Thursday, April 2, 2015

Sleep As Medicine


Is it Beauty Sleep or Really Healthy Sleep?
Last month I was on my Emergency Medicine rotation; the shifts are an assortment between day and night. One week could have two over night shifts and three day shifts, allowing me only 4-5 hours naps between them. This was a hard adjustment for me since I am so used to getting a full eight hours of sleep at night each night to function my best. During busy overnight calls in the past, I rely on coffee and increased food to keep me going. After a few weeks like this, I feel dehydrated and groggy from the poor diet and lifestyle choices made.

This month, I tried my best to pack healthy snacks, bring a large water bottle to work. Additionally, I tried to sleep as regularly as possible. The last week, I feel into bad habits of napping at weird times then being awake at night and munching on anything in sight..... crackers, cookies, pizza and pretzels.  Crackers and pretzels aren't even foods I enjoy!! Today I thought about what lack of sleep does to the body, specifically weight.



How does lack of sleep affect your health?

Many studies have all mounted to show lack of sleep (less than 7-8 hours at a time) increases a person's weight and risk of obesity. Studies have shown that decreased sleep in children not only increases childhood obesity ricks, but adulthood obesity and chronic diseases.  

Less sleep triggers the body to feel hungry and being awake more hours of the day allows a sleep deprived person more time to eat.  This is a vicious cycle!

Sleeping less also make individuals "too tired" to be active during the day and the body decreases it's basal temperature which slows metabolism. Slower metabolism leads to weight gain and storing the foods consumed instead of using them for immediate energy.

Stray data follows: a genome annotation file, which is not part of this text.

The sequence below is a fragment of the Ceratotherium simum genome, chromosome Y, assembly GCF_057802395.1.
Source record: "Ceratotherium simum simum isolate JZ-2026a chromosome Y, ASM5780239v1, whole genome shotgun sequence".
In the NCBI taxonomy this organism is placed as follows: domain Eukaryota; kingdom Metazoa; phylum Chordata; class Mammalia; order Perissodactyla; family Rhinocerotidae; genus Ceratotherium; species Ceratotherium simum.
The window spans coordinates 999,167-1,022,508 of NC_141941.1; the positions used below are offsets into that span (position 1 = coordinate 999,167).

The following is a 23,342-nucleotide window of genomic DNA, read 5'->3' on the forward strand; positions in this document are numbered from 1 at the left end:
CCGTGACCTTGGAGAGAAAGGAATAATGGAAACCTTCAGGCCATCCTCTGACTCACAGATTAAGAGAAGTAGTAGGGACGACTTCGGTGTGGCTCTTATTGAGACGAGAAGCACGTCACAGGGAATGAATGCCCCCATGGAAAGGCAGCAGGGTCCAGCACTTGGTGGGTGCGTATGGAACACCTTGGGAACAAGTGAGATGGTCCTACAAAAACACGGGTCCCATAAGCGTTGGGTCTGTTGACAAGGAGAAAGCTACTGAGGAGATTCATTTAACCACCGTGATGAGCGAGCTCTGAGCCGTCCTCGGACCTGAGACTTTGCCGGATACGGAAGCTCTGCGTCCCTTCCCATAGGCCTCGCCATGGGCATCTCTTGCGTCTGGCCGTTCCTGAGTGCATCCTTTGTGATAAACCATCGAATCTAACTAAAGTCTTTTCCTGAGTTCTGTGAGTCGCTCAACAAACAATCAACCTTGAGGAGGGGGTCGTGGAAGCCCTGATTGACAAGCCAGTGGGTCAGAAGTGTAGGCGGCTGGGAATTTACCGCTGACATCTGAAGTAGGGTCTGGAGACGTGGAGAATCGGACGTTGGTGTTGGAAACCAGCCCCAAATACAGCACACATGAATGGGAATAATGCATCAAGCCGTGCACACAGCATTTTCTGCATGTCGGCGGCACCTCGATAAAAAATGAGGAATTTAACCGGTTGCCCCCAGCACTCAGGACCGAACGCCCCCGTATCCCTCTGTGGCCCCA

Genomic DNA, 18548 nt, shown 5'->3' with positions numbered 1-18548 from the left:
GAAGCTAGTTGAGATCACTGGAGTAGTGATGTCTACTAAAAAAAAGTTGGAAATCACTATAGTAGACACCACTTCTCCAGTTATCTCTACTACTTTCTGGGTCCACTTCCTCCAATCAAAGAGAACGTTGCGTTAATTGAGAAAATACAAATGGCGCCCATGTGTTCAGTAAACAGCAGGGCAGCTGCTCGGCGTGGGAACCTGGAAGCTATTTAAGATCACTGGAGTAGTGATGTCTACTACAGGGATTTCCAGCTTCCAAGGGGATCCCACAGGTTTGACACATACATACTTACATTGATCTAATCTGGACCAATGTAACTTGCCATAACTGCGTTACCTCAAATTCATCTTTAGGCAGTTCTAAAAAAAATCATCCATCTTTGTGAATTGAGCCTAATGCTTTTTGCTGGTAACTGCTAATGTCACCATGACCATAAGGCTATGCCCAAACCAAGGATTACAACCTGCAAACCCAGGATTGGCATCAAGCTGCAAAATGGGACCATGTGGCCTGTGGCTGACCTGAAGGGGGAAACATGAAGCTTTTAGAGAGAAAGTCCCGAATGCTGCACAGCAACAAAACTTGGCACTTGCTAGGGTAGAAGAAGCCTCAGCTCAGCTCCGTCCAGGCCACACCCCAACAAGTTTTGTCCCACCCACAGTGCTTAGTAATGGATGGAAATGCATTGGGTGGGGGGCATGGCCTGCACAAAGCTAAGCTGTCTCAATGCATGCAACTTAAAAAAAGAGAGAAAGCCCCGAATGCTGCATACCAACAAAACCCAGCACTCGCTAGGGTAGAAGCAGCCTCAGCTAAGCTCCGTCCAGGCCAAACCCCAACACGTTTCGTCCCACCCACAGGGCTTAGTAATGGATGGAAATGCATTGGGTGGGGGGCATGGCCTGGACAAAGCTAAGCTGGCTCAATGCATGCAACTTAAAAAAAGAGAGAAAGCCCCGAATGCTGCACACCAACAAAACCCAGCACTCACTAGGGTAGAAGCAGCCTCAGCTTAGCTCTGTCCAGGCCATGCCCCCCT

Studies have also shows that the stress lack of sleep puts on your body, increases stress hormones and inflammation.... this increases risks of diabetes among other diseases such as heart disease. The increase in stress hormones also lowers the immune system making it easier to get sick.

How To get More Regular Sleep:
-Have a routine before bedtime: Take a warm shower, limit TV or computer screen time, turn down lights, make to do lists for the next day, wind down!
-Go to be at the same time each night: Humans live by a circadian rhythm, this means we like to sleep when it is dark out and our body gets into the habit to sleep around the same time each day.
-Set aside time to get a full 7-8 hours a night. Don't stay up to watch that TV show, instead record it to watch on another day.
-Limit caffeine and alcohol hours before sleep. Both of these limit the body's ability to have a good deep sleep.

Now that my month in the ER is over, I am eager to get back to a regular schedule of sleeping. Not only do I feel more alert, but I now know sleep is preventing future risks of diseases.  

Time to catch some ZZZ's
XO

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